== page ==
I had an interesting discussion with Alan Tapp from Bristol Business School who is researching whether marketing can, or should be, seen as a science.
I made two, related, comments.
First, marketing as we know it is an industrial age invention designed to improve the performance of corporations by helping them to sell more, more profitably. This does not generate an ‘objective’ (as in ‘scientific’) perspective. Instead it generates a highly subjective outlook on things. It looks at the world through the eyes, interests and concerns of a particular corporation. What would marketing look like if marketers were employed by individuals to improve their individual market performance and profitability? If marketing were a service to the individual? Would it worry about, and do, the same things? Would it use the same measures of success?
Of course, corporations and individuals use science to help them achieve their objectives, and could you argue that there is a developing ‘science’ of understanding in terms of how to understand and meet people’s needs, and how to communicate with them persuasively.
But I doubt it. For a start, there is a big difference between practical ‘craft’ knowledge – that if you do X then Y tends to happen – and a science where you really understand why X causes Y, in what circumstances, with what limitations, contexts and so on.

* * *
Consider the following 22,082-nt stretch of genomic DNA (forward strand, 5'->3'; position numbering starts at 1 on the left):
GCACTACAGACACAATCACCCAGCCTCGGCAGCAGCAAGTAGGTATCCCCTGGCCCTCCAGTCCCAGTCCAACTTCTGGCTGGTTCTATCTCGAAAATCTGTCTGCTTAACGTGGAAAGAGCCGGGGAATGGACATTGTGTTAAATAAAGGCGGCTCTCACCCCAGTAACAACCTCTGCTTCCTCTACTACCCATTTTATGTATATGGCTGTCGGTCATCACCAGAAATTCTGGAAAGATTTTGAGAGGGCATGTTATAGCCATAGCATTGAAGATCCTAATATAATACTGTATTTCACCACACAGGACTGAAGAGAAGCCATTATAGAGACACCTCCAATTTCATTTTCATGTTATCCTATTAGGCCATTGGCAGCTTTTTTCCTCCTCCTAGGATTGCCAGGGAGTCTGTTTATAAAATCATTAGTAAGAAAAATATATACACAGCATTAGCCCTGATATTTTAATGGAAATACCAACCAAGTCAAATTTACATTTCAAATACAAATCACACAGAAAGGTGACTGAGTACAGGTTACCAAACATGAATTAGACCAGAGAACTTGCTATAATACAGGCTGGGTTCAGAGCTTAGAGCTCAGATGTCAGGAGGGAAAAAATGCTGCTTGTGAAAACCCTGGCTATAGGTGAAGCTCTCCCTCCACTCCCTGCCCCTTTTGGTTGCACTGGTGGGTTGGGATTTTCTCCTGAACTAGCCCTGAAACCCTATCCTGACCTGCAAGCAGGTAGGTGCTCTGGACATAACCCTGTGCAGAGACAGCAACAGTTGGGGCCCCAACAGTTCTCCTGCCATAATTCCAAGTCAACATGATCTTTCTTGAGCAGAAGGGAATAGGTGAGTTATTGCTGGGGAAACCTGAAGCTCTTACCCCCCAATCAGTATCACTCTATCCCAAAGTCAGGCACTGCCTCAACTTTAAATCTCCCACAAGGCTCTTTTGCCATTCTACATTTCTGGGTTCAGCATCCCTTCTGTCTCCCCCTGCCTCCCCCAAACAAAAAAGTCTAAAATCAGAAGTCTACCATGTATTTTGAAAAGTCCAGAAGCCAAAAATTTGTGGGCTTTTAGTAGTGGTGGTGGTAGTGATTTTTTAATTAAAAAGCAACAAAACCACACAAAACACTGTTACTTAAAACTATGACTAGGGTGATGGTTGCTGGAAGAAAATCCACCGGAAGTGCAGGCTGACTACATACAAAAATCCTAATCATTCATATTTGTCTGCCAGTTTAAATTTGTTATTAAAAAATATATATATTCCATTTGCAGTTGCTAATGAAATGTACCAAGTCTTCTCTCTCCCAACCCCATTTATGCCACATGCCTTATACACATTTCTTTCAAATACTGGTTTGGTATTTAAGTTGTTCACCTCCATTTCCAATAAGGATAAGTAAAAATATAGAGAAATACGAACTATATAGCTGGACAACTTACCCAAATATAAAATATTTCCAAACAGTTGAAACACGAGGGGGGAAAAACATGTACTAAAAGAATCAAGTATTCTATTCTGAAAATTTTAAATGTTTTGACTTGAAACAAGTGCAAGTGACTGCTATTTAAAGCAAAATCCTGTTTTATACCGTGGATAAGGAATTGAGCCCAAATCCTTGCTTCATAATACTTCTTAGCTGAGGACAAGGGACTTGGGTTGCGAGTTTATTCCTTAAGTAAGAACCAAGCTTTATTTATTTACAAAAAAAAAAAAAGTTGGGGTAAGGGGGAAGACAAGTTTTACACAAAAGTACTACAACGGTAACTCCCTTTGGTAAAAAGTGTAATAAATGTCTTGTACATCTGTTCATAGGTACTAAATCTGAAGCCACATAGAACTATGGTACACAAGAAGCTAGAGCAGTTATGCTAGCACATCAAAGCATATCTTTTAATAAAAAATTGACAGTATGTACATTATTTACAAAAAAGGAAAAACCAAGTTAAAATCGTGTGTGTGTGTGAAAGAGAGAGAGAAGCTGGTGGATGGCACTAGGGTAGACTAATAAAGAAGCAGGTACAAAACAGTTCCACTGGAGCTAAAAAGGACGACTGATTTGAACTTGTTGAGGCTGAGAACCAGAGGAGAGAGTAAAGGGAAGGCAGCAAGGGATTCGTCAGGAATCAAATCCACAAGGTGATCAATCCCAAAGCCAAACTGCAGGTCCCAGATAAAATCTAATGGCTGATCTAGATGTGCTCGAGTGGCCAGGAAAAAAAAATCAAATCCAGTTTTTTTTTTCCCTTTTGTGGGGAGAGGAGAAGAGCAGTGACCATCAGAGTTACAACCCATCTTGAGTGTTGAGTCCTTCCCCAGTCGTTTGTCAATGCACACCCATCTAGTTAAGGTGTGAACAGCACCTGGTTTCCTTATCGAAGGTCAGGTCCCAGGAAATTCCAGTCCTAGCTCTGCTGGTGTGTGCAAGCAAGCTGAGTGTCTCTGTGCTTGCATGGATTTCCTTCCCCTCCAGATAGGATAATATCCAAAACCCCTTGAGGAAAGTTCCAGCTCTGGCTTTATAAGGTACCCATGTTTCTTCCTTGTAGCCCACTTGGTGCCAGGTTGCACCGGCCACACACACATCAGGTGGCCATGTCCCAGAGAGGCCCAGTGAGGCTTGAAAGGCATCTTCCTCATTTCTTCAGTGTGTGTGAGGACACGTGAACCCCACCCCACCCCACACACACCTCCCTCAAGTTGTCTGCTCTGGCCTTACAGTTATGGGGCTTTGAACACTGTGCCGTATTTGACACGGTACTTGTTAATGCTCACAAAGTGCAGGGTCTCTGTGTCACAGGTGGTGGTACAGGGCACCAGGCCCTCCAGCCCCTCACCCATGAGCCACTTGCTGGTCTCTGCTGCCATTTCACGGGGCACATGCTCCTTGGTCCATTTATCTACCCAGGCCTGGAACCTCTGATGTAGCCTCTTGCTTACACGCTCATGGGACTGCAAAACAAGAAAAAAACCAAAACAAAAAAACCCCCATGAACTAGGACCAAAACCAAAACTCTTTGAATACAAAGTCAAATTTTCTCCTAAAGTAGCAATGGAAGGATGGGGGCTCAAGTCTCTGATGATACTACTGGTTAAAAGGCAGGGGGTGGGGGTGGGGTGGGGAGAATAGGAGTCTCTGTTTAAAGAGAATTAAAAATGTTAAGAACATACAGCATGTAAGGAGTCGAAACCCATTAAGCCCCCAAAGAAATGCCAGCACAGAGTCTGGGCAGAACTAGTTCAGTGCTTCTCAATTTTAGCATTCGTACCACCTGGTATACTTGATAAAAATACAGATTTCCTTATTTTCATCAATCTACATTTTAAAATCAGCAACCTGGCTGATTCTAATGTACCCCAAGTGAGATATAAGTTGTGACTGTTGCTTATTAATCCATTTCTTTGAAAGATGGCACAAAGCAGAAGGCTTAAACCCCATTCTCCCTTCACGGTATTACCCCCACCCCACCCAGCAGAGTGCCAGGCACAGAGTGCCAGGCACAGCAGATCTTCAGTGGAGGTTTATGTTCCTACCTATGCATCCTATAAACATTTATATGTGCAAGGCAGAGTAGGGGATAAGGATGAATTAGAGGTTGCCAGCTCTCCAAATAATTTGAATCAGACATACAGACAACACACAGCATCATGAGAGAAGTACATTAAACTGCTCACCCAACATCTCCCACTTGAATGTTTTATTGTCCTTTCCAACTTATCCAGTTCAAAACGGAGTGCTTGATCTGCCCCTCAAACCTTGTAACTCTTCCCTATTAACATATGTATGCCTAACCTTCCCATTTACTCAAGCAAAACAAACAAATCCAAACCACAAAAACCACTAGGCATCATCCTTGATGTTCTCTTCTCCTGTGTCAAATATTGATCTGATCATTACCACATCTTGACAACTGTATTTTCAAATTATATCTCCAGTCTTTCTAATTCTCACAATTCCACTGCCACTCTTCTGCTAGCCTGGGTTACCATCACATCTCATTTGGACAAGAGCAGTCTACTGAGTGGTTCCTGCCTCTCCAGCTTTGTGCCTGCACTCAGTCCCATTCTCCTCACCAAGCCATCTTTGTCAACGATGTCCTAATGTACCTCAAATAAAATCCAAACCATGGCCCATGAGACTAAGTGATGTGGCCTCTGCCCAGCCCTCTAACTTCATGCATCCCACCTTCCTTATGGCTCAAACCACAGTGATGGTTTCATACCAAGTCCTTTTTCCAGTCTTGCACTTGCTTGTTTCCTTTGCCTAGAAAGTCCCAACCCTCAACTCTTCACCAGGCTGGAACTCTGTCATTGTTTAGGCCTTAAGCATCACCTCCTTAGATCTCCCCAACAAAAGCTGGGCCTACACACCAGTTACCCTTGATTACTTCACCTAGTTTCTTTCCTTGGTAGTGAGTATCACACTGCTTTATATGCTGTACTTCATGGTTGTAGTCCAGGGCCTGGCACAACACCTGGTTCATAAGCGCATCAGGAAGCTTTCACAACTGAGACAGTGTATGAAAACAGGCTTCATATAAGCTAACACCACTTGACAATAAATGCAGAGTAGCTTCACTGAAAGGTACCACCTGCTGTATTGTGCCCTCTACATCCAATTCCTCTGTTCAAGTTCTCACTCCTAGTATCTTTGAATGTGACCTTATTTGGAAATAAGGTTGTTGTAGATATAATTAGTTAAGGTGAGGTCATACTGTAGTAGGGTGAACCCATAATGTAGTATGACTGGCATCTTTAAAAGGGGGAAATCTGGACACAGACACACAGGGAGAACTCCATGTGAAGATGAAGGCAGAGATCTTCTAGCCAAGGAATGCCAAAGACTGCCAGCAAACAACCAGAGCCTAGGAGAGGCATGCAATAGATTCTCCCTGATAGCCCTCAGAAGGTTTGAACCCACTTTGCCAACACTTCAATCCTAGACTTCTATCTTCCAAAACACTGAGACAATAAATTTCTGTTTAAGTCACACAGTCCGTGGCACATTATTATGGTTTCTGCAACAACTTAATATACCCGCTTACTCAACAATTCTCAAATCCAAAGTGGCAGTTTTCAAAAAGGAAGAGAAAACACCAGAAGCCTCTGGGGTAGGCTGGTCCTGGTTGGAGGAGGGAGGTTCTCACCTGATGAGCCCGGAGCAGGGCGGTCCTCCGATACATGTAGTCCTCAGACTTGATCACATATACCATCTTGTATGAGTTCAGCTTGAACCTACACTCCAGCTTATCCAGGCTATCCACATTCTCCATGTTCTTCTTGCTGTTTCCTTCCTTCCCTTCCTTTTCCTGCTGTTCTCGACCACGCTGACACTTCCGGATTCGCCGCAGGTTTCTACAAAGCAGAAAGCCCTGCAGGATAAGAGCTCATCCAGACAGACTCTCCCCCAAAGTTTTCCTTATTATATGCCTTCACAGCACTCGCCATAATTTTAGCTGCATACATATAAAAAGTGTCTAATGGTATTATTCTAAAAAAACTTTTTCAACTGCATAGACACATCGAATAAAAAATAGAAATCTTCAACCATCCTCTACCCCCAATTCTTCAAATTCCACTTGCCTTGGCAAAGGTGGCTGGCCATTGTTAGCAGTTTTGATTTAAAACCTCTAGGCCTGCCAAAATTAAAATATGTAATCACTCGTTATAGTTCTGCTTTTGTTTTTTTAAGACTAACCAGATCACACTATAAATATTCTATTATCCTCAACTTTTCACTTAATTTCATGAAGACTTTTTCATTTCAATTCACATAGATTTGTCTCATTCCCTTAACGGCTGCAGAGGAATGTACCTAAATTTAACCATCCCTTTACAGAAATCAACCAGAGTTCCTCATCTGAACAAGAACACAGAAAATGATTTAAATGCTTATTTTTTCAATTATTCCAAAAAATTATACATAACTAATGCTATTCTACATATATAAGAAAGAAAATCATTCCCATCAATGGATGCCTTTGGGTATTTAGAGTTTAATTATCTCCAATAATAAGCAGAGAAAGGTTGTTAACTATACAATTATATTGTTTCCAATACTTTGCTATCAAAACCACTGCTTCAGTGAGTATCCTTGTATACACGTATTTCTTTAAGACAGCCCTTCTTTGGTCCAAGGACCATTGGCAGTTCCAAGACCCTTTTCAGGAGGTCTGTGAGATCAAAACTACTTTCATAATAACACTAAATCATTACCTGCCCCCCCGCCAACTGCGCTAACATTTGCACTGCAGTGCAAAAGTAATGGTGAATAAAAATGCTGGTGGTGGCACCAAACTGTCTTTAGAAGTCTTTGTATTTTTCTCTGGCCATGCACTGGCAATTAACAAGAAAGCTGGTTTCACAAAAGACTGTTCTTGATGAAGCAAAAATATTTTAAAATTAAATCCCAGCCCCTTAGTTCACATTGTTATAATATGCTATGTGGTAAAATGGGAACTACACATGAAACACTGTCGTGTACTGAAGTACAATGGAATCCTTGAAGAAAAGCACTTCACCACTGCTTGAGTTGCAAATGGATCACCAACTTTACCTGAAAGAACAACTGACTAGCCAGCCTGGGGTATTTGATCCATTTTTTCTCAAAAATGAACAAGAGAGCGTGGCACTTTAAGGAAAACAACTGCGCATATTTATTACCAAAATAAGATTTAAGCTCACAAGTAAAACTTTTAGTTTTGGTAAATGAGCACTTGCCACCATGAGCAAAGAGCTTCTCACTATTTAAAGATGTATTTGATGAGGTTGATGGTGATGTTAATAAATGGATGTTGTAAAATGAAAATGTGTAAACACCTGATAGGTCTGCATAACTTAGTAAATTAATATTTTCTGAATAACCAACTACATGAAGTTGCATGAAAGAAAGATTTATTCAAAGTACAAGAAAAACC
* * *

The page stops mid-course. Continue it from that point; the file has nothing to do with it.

And we can’t ever forget the purpose of marketing, which is not to discover new knowledge but help corporations perform better.
The golden contribution of marketing is its focus on identifying and meeting customer needs – which means that the skills and resources of big companies are often deployed in very useful, value-adding ways.
However marketing’s role in this is unfortunately more alchemy than science. Alchemists dreamed of turning base metals into gold. Marketing dreams of turning people – ‘customers’ and ‘consumers’ – into corporate assets by making them ‘loyal’ to the company’s brands. Both are fantasies.
In addition, both alchemy and marketing struggle to disentangle cause from effect. The other side of the coin to marketing’s ‘identify and meet needs’ mantra, for example, is the quest to ‘change customer attitudes and behaviours in our band’s favour’. Companies invest vast amounts of time, money and effort on this forlorn quest, and continually mistake success in one arena (meeting peoples’ needs) with success in the other (changing peoples’ behaviours).
For example: Does a price promotion succeed in changing peoples’ behaviours in favour of a particular product – or does it simply align with what people want (lower prices)? When people respond to an advertising campaign, is it because the message is so powerful and persuasive? Or is it because it’s about something people were considering buying anyway? That’s useful to them, in other words?
Marketers continually mistake ‘alignment success’ with ‘influence success’ – and, drawing the wrong conclusions, seek to invest even more time, money and effort in the attempt to influence or change customer attitudes and behaviours … only to be disappointed by the results.